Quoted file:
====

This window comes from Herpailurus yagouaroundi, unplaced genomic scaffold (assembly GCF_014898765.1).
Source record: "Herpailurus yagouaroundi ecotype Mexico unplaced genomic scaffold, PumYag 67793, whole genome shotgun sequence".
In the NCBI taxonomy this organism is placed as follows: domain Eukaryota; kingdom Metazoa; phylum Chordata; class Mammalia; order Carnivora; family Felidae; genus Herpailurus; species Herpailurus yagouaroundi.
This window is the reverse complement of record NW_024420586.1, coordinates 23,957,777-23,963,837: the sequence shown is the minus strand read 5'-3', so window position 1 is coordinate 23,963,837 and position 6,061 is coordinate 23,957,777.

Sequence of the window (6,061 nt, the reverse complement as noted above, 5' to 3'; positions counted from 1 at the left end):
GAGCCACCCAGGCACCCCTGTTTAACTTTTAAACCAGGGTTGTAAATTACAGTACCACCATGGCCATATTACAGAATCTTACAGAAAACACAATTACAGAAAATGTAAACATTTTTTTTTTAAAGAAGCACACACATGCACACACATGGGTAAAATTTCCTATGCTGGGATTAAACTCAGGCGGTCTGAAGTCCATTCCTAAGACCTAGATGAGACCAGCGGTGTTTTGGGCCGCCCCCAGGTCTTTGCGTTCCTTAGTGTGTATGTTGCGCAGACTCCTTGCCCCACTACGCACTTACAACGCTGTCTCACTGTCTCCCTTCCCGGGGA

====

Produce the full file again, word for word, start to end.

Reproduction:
This window comes from Herpailurus yagouaroundi, unplaced genomic scaffold (assembly GCF_014898765.1).
Source record: "Herpailurus yagouaroundi ecotype Mexico unplaced genomic scaffold, PumYag 67793, whole genome shotgun sequence".
In the NCBI taxonomy this organism is placed as follows: domain Eukaryota; kingdom Metazoa; phylum Chordata; class Mammalia; order Carnivora; family Felidae; genus Herpailurus; species Herpailurus yagouaroundi.
This window is the reverse complement of record NW_024420586.1, coordinates 23,957,777-23,963,837: the sequence shown is the minus strand read 5'-3', so window position 1 is coordinate 23,963,837 and position 6,061 is coordinate 23,957,777.

Sequence of the window (6,061 nt, the reverse complement as noted above, 5' to 3'; positions counted from 1 at the left end):
GAGCCACCCAGGCACCCCTGTTTAACTTTTAAACCAGGGTTGTAAATTACAGTACCACCATGGCCATATTACAGAATCTTACAGAAAACACAATTACAGAAAATGTAAACATTTTTTTTTTAAAGAAGCACACACATGCACACACATGGGTAAAATTTCCTATGCTGGGATTAAACTCAGGCGGTCTGAAGTCCATTCCTAAGACCTAGATGAGACCAGCGGTGTTTTGGGCCGCCCCCAGGTCTTTGCGTTCCTTAGTGTGTATGTTGCGCAGACTCCTTGCCCCACTACGCACTTACAACGCTGTCTCACTGTCTCCCTTCCCGGGGA